• Codes of conduct – Corporate codes of conduct are explicit statements of a company’s ‘values’ and standards of corporate behaviour. Codes vary in content and quality from company to company, and cover some or all of the following issues: the treatment of workers, consumer reliability, supply chain management, community impact, environmental impact, human rights commitments, health and safety, transparency and dealings with suppliers, and other issues. Some codes are monitored by external verifiers. In many cases these are large accounting firms such as Ernst & Young or PricewaterhouseCoopers. This has led to the criticism that monitors will place the aims of the company, and not the environment or society, at the forefront when carrying out their assessment. Junya Yimprasert of the Thai Labour Campaign accuses these monitoring consultancies of ‘turn[ing]workers’ lives into business opportunities’.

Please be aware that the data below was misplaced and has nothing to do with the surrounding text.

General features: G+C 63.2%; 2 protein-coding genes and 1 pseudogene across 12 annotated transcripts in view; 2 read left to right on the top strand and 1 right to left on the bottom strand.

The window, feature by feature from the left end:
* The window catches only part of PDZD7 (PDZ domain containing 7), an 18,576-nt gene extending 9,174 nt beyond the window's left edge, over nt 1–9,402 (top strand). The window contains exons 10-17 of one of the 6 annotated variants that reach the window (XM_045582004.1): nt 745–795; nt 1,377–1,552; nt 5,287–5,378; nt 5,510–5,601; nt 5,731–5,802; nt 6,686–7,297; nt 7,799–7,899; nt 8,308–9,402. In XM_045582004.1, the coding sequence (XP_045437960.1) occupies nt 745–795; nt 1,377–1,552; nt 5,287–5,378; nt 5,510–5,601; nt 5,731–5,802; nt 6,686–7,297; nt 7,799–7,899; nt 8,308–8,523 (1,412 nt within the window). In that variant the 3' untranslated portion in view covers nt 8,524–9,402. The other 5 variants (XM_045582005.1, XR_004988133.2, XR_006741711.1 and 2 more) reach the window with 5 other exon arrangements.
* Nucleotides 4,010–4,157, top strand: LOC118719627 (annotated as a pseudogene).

• Social and environmental reporting– Linked to codes of conduct, reporting on social and environmental performance, as pioneered by Shell, is a mainstay of a company’s CSR efforts. 77 of the world’s 100 largest companies now produce CSR reports. Reports purport to improve corporate accountability to stakeholders, but their value is increasingly being questioned for a number of reasons: there are no common benchmarks with which to compare the performance of different companies; the content is down to the discretion of the company, leading to allegations of spin; there are problems with verification; and the expectation that a wide variety of stakeholders would make use of the reports is proving incorrect. The readership of reports is largely restricted
    to the socially responsible investment community.